Tucson

We got to the Diamond J RV park after hours so we stayed in the dry camp area (no hookups) overnight.  We weren’t there more than 5 minutes when a guy on a three wheeled tricycle-like bike with a hand crank mechanism for propelling it showed up.  He was over a couple rows with his Foretravel coach, a 40′, 2000, single slide. His name was Frank and his wife’s name was Susan and they were full timing with a home base in Maine.  One row away was a 1992 Foretravel GranVilla that had been restored at the factory including a full body paint job in 2009.  They were Kent and Peggy mostly full timing from Oklahoma.


The park office opened on Sunday morning about 11 AM so we checked in and moved to a new spot about four down the row from Kent and Peggy.  This campground is on the SW outskirts of the Tucson area. There is a ridge of mountains between where we were and Tucson proper so we were away from the city lights, traffic and other distractions.  The park backs uo to the Tucson County Mountain Park.  The park has its own campground and many miles of trails that are open to hikers and bikers and some to horseback.

This area is where the Saguaro cactus grows.  In many areas they are like a forest. They are big things, some 20-24″ in diameter and 20′ or more tall.  I’ve never quite figured out why they have arms the way they do.  Some have one. Some have many. Some have arms on arms. I suppose it is like why trees have branches the way they do. Don’t over think it or your head will hurt.
So off we went hiking and biking on the trails.  Our maps were pretty minimal so it was good that there were a few trail signs, mostly painted on small rocks near intersections.
Susan brought her trusty hiking pole which would double as a snake defense tool or for fighting off the javelinas. Thankfully we saw no snakes here, but rabbits and birds.  Javelinas were seen elsewhere. It was late in the day, the clouds were gathering, we could see rain in the distance and felt a few drops ourselves on the way pack to the campground.
Clouds make sunsets more spectacular and every night we were there as the sun went down it was pretty amazing.
The next day we were heading for the Arizona-Sonoran Desert Museum.  This museum is inside the Tucson County Mountain Park only six miles or so from our campground.  A couple miles beyond that is the Saguaro National Park where we stopped first for a trip to the Visitor’s Center to pick up maps, a recommendation for hiking and a stroll through the nearby cactii gardens where everything was labeled. And then back to the Desert Museum.

The Desert Museum is a combination of zoo and museum.  There was several exhibits about geology and the history of the people in the area.  There was a large aquarium, a hummingbird walk through aviary, a walk through butterfly enclosure, several eating spots, long walks through plants of the desert, a cave to go through which highlighted the geological and natural history of the many caves in the area.  And finally there were animal enclosures that showed many of the animals, snakes, tortoises, scorpions and birds found in the desert.

There was a Mexican gray wolf, mountain lions, a bobcat and more.

When the desert begins bloomomg it is spectacular. Everything blooms with flowers.  These were very delicate looking flowers on a very tough thorny bush.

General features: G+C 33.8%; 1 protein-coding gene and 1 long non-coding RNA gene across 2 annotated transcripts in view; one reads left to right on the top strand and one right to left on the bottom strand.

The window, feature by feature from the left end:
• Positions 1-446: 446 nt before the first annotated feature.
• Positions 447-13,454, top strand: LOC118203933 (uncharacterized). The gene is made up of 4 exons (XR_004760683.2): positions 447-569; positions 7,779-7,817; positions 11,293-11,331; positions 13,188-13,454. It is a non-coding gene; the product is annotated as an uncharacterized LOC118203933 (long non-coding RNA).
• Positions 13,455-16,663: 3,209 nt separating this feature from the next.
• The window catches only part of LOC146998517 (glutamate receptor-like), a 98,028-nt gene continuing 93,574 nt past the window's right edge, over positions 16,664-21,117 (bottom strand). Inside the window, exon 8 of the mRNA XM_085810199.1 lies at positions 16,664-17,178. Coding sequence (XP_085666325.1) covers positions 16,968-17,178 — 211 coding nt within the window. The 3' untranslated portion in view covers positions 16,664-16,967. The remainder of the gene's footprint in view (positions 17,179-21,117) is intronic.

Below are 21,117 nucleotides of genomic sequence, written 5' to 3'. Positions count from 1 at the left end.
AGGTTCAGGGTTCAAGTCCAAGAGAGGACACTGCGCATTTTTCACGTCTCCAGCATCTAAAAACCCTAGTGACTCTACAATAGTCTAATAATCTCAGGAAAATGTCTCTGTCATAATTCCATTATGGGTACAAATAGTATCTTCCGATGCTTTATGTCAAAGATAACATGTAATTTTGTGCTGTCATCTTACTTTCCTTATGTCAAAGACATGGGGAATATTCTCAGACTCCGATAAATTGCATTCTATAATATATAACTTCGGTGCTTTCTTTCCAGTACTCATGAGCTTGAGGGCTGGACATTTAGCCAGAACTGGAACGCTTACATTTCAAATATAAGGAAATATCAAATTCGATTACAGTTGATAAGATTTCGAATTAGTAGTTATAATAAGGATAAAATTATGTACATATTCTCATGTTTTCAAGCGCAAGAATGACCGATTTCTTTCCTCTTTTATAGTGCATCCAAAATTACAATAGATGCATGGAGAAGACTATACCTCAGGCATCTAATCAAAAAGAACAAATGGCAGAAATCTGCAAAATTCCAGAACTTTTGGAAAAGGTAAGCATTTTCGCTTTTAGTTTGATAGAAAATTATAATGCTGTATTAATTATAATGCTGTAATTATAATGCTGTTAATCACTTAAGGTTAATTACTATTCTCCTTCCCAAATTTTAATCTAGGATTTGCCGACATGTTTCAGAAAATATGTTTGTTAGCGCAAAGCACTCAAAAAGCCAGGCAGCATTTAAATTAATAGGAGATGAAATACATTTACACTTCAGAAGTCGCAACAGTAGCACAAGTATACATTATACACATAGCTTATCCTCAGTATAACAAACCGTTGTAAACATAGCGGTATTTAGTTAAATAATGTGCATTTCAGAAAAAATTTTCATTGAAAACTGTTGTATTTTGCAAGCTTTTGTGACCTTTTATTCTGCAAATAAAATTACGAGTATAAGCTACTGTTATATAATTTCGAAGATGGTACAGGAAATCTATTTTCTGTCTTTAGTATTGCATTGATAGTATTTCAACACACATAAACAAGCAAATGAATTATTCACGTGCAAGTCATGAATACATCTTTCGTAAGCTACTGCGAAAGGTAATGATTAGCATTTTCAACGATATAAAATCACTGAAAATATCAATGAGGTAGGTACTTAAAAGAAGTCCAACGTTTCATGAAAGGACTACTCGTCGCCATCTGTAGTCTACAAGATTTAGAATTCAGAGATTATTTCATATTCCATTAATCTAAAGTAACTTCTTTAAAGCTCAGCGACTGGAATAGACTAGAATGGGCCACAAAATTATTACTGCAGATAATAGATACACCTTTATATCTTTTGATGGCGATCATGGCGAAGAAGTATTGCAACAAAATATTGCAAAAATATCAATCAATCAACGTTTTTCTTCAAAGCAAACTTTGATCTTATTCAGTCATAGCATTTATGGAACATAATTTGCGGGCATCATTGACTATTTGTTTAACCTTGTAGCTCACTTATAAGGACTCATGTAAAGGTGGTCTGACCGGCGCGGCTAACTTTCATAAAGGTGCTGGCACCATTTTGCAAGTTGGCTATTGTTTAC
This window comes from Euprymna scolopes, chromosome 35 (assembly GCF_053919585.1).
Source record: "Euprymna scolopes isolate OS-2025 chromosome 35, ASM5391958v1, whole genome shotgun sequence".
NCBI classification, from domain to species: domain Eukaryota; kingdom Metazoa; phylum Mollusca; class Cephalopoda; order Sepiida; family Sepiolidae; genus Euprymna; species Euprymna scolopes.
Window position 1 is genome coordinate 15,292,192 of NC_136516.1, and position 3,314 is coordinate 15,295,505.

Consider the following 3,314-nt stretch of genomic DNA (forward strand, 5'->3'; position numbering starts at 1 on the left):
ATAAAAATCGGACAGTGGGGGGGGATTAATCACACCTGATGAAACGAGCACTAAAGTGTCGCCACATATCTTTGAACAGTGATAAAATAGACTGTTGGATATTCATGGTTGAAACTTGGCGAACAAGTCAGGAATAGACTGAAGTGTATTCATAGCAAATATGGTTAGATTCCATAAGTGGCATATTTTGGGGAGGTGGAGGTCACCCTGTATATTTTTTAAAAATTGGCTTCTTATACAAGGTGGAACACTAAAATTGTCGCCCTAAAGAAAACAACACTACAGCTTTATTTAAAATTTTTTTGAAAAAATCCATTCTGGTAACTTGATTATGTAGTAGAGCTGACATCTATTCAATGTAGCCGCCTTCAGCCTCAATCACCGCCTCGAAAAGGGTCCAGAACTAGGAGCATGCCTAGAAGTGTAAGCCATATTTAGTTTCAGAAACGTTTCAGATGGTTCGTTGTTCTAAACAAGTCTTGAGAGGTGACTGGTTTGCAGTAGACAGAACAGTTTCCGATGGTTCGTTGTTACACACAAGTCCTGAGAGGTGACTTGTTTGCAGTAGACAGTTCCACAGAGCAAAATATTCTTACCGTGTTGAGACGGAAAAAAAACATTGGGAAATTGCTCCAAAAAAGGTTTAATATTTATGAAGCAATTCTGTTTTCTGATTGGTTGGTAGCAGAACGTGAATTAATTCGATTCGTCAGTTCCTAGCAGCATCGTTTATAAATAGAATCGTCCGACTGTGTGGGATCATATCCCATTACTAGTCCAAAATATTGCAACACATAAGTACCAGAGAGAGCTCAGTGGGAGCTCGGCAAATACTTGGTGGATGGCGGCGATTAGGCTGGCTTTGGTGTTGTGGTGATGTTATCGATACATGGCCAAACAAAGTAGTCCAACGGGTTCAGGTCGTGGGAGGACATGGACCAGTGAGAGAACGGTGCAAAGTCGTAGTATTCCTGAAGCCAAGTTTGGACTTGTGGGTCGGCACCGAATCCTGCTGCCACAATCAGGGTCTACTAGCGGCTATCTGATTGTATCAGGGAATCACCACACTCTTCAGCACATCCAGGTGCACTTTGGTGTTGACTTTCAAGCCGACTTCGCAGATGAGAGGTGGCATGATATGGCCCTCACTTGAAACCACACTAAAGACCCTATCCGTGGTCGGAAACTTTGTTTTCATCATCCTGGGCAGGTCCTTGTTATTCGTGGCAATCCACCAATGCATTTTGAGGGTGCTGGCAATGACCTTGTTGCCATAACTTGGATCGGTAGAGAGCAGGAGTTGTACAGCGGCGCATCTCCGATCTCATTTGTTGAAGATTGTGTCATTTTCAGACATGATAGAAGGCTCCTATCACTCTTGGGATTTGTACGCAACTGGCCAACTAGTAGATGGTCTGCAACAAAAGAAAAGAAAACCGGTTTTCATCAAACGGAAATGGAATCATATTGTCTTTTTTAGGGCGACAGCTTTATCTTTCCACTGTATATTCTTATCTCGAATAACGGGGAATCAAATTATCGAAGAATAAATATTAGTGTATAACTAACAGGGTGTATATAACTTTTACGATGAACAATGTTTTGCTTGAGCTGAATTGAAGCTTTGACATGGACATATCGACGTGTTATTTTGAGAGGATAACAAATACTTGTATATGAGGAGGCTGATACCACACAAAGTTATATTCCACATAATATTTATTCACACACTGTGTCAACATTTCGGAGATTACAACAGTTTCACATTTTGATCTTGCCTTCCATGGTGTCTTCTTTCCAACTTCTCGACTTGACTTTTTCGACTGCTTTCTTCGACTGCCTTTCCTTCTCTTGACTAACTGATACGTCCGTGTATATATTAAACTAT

Yellow flowers seemed common.  The saguaro get white flowers on the ends of thier arms and have a red fleshy fruit that is harvested to make wine and jams by the local native american tribal people.

Ocotillio are tall and slender with small leaves and big thorns.  They have red flowers in the tips of the stalk when they bloom.  

Then there are the flat prickly pear cactus and in the bottom right a very interesting cactus whose new growth looks like fruit but the older growth has very sharp barbed spines.  Pieces break off to start new plants.  They are called jumping cactus because they seem to jump at you and embed themselves into your fingers.  At least that is what happened to me.  It took 10 minutes to get the small piece off of me and pull all of the quills out.  I had to use a pliers.

They had a bird display where desert birds were shown close up.
Barn owls live almost everywhere, even in the desert.  And there were hawks as well.

The birds flew very close to us, almost skimming our hair.

We went to the Desert Museum with Kent and Peggy, Ken and Dori and Carol, all Foretravel owners.  After we went to Carol and her husband Jeff’s house for cool drinks.  There we saw coyotes and Javelinas up close. Javelinas look sort of like pigs but they are peccaries. They have big sharp tusks and travel in groups and can be pretty aggressive.  They are pretty good size and stink.
When we got back to the Diamond J there was a new neighbor.

It was a 2003, 40′ GranVilla.  It is unique because it is the only one ever built with a tag axle (second rear axle) and it is the last one ever built. It belonged to Ed from California who drove over to see his friend who was there in a SOB (some other brand).

The next day we were off to the Davis Monthan Airforce Base where there is a museum of old planes and the BoneYard where all of the US services and many from other countries store old planes, lots of old planes.  Susan went with, bless her heart for putting up with another airplane museum.
More later.
Roger and Susan


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